Proving The Driver That Hit You Was Drunk
For those involved in drunk driving car accidents in Kansas City, contact Kansas City drunk driving accident attorney Stephen C. Mayer pursue the maximum in punitive damages, as well as compensation to help pay for medical bills, lost wages, therapy, and more. Call Mayer and Rosenberg, P.C. at 816-941-8949 for a free consultation.
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Proving the driver that hit you was drunk

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For many of those involved in car accidents in Kansas City that come to see here at Mayer and Rosenberg, P.C., the question of whether or not the drivers that caused their accidents were drunk weighs heavily on their minds. In most cases where the driver that struck you was intoxicated, that fact may be confirmed through subsequent sobriety tests. However, if investigators are late responding to scene or delay in testing the other driver’s level of impairment, he or she may have already metabolized enough of the alcohol in his or her system to come in under the legal limit.

Proving another driver was drunk without the support of an over-the-limit BAC test may come down to you understanding how quickly the body metabolizes alcohol. Determining a standard answer to this is next to impossible given that so many different factors are involved, including one’s gender, weight, and body mass index. External actions such as taking medication prior to drinking can also influence alcohol metabolism. Taking some of these influences into account, many say that it takes between 4-5 drinks for a person weighing 180 lbs. to reach a BAC level of 0.08.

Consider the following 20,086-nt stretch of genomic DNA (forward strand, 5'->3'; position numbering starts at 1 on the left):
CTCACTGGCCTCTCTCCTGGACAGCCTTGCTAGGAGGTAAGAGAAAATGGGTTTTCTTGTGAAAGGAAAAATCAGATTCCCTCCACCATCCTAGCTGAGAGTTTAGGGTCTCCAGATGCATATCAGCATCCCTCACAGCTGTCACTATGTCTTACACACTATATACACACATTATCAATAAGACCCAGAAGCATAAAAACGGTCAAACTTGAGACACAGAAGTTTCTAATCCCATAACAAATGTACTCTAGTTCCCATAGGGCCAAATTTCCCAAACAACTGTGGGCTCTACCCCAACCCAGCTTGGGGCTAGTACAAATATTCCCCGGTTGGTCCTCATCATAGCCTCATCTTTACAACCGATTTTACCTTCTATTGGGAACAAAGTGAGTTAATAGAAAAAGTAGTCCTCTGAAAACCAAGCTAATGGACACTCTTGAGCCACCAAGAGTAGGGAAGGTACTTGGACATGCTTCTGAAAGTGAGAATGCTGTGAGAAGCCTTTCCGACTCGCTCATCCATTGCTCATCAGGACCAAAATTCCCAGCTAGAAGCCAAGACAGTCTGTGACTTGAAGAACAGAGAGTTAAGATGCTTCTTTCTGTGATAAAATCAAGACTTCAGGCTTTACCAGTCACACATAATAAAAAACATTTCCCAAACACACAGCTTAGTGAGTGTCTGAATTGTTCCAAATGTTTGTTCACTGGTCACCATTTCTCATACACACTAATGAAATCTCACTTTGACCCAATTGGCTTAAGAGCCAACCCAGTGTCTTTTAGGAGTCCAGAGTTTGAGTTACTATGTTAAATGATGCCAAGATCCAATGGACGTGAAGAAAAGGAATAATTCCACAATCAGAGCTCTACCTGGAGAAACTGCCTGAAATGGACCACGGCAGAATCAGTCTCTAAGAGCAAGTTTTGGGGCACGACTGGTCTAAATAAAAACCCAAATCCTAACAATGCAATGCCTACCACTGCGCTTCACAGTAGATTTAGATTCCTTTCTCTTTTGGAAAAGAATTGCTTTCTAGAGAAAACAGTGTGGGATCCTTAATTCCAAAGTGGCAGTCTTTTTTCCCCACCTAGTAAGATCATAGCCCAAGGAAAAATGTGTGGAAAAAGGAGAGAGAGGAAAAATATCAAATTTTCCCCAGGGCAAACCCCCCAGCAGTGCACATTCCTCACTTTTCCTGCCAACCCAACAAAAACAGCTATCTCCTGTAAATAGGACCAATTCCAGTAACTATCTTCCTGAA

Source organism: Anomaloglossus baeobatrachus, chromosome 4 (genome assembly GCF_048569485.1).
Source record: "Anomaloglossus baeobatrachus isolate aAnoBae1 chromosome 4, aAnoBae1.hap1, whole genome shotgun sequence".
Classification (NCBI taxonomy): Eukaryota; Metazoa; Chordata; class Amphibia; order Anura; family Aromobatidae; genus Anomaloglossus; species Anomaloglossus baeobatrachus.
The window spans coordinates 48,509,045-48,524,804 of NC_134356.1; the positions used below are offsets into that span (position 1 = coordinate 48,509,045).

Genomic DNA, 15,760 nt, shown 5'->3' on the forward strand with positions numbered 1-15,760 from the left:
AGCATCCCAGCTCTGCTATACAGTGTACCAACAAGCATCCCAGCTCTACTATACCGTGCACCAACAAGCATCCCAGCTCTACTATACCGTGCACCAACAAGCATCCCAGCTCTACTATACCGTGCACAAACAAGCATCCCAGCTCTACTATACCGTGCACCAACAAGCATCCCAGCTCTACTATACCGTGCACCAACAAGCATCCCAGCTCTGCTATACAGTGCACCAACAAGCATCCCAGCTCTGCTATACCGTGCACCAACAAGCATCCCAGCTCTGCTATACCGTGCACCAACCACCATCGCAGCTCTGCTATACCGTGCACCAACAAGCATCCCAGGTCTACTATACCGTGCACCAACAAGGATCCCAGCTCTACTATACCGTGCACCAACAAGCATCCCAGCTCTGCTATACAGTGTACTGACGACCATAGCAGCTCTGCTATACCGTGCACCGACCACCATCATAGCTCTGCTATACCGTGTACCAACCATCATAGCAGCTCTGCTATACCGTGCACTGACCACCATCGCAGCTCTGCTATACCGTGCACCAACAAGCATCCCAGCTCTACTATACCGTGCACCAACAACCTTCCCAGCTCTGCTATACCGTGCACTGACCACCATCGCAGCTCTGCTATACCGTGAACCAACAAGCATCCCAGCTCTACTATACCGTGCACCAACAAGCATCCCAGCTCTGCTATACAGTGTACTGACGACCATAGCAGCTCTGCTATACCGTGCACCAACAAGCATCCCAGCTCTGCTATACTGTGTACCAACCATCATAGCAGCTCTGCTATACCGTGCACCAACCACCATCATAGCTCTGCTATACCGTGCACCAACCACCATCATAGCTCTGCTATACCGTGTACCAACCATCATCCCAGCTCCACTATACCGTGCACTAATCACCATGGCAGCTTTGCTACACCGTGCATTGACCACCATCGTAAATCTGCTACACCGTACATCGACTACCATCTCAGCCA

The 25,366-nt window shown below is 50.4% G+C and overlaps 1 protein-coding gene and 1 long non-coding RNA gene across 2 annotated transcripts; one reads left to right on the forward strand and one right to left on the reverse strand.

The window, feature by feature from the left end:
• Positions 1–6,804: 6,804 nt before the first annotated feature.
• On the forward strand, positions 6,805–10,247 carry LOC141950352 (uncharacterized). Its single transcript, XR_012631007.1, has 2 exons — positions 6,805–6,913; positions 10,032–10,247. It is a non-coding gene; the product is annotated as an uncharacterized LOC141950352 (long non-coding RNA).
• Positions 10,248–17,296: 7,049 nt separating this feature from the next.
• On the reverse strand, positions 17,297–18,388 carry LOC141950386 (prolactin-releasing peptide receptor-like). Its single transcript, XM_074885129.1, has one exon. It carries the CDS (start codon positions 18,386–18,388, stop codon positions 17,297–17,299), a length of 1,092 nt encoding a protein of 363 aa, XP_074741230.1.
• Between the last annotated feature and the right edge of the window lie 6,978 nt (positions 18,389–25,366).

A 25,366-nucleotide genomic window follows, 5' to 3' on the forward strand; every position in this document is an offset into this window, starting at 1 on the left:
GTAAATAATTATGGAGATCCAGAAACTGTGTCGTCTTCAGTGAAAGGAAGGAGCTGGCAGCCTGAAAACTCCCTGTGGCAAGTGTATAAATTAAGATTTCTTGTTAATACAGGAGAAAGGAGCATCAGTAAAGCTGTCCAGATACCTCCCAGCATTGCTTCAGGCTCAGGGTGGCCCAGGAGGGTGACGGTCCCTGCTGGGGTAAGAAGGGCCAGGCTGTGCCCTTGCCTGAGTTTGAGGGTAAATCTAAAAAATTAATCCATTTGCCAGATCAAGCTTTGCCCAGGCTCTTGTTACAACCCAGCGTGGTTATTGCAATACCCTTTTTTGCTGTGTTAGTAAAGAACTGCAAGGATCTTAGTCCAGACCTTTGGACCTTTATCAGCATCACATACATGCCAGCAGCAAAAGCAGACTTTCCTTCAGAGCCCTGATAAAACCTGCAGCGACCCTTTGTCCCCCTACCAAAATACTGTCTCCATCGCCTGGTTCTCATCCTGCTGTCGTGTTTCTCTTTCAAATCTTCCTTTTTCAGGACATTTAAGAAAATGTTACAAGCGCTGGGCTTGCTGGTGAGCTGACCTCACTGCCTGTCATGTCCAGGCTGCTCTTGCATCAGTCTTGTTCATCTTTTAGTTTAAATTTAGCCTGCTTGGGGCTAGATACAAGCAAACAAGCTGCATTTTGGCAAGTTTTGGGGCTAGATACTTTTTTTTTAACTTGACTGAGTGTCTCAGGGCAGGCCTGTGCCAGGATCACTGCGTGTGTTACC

Knowing this, you may want to pay close attention to the following aspects of the driver that causes your accident:

  • His or her physical build.
  • His or her actions following the accident.
  • Any mentions he or she makes about having been drinking earlier, including how many drinks he or she claims to have consumed.

You should also remember that the 0.08 BAC limit applies only to adults. According to the Missouri Department of Revenue, minors with a BAC in excess of 0.02 are considered legally drunk.

You can find further information on supporting a case against a drunk driver here on our site.

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The information on this website is for general information purposes only. Nothing on this site should be taken as legal advice for any individual case or situation. This information is not intended to create, and receipt or viewing does not constitute, an attorney-client relationship.